Go Figure!. Figurative Language Grades 6-8. Recognizing Figurative Language. The opposite of literal language is figurative language. Figurative language is language that means more than what it says on the surface. It usually gives us a feeling about its subject.
The opposite of literal language is figurative language. Figurative language is language that means more than what it says on the surface.
“I’ve eaten so much I feel as if I could literally burst!”
Literal language is language that means exactly what is said.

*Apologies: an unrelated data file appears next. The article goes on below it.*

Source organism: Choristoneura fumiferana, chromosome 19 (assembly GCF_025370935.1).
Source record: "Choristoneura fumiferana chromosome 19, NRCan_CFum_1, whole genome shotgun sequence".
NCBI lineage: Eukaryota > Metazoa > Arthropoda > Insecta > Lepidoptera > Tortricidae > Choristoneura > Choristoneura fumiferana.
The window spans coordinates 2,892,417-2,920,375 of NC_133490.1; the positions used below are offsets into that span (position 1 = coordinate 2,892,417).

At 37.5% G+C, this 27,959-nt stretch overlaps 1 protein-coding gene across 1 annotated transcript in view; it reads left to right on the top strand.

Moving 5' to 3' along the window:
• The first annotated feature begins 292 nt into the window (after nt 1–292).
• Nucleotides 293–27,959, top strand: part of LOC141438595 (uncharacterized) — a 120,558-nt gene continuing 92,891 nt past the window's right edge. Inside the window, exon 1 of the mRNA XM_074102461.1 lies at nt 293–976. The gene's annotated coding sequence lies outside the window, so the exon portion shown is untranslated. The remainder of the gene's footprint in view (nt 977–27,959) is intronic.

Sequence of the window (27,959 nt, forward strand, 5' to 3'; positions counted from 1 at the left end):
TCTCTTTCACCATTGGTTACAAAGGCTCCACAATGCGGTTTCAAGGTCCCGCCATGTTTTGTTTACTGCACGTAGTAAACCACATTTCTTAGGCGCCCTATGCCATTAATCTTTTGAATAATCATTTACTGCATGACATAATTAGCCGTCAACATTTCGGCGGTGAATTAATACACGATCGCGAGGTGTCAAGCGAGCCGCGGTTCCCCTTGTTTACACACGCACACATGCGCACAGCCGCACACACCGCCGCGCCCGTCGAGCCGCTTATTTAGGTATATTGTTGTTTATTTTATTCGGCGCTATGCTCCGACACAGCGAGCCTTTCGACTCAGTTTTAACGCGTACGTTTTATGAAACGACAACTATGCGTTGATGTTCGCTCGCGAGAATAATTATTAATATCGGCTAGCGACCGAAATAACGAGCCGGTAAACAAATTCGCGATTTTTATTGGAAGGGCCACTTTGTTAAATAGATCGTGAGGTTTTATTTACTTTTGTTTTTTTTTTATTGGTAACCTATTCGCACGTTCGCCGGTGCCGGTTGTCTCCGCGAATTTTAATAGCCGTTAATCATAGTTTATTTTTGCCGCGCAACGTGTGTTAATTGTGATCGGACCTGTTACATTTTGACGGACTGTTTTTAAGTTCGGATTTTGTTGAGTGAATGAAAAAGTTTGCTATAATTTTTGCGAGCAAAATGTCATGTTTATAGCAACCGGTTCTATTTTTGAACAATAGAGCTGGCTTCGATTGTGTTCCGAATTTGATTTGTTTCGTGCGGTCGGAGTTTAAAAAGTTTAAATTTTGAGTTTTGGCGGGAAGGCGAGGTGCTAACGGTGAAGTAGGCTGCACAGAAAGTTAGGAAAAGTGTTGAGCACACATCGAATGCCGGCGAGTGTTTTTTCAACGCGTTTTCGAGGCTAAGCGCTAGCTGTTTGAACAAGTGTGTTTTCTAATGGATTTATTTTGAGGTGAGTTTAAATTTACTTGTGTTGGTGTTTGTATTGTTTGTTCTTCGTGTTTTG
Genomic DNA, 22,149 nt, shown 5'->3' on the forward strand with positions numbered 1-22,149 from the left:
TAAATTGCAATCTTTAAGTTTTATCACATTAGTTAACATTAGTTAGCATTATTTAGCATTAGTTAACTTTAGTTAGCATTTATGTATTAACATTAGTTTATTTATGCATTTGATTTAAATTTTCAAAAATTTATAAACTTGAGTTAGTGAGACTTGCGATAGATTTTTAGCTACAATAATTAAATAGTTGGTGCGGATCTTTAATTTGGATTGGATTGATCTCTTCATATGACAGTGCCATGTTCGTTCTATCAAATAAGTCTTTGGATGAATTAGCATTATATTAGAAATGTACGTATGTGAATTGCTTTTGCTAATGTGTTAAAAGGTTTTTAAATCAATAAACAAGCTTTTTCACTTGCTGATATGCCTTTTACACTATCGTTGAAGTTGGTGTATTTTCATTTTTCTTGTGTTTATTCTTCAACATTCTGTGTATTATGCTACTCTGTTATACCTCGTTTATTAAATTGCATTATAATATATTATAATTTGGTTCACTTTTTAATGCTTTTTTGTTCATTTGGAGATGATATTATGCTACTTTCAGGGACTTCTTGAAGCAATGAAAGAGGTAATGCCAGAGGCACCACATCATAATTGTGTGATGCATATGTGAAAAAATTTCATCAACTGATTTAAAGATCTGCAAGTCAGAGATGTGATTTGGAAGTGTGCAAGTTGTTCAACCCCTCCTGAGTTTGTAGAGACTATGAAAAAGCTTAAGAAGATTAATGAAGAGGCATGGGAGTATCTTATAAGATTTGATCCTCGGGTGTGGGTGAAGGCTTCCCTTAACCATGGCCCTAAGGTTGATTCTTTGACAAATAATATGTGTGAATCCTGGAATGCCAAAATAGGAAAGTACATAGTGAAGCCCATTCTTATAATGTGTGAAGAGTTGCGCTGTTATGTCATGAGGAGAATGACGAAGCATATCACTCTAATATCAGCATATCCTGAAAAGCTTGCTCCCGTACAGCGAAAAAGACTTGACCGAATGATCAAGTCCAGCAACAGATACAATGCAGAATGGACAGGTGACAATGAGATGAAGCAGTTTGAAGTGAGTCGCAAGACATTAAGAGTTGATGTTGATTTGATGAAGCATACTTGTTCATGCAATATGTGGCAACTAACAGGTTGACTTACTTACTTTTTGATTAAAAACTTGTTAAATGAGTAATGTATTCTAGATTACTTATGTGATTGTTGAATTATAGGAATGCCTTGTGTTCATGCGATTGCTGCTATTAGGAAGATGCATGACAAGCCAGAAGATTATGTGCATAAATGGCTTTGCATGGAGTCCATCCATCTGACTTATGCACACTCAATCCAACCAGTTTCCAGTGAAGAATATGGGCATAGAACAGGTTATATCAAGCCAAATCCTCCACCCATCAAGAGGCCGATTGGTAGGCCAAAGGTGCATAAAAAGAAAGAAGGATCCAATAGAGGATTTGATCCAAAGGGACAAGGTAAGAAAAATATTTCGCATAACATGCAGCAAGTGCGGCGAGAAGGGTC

Most of the time, we use
Example: The muscles on his brawny arms are strong as iron bands.
Example: The road was a ribbon wrapped through the dessert.
Example: She was wide-eyed and wondering while she waited for Walter to waken.
Example: “The wind yells while blowing."
The wind cannot yell. Only a living thing can yell.
Example: The firecracker made a loud ka-boom!
Example: She’s said so on several million occasions.
Example: "She has a bee in her bonnet," meaning "she is obsessed," cannot be literally translated into another language word for word.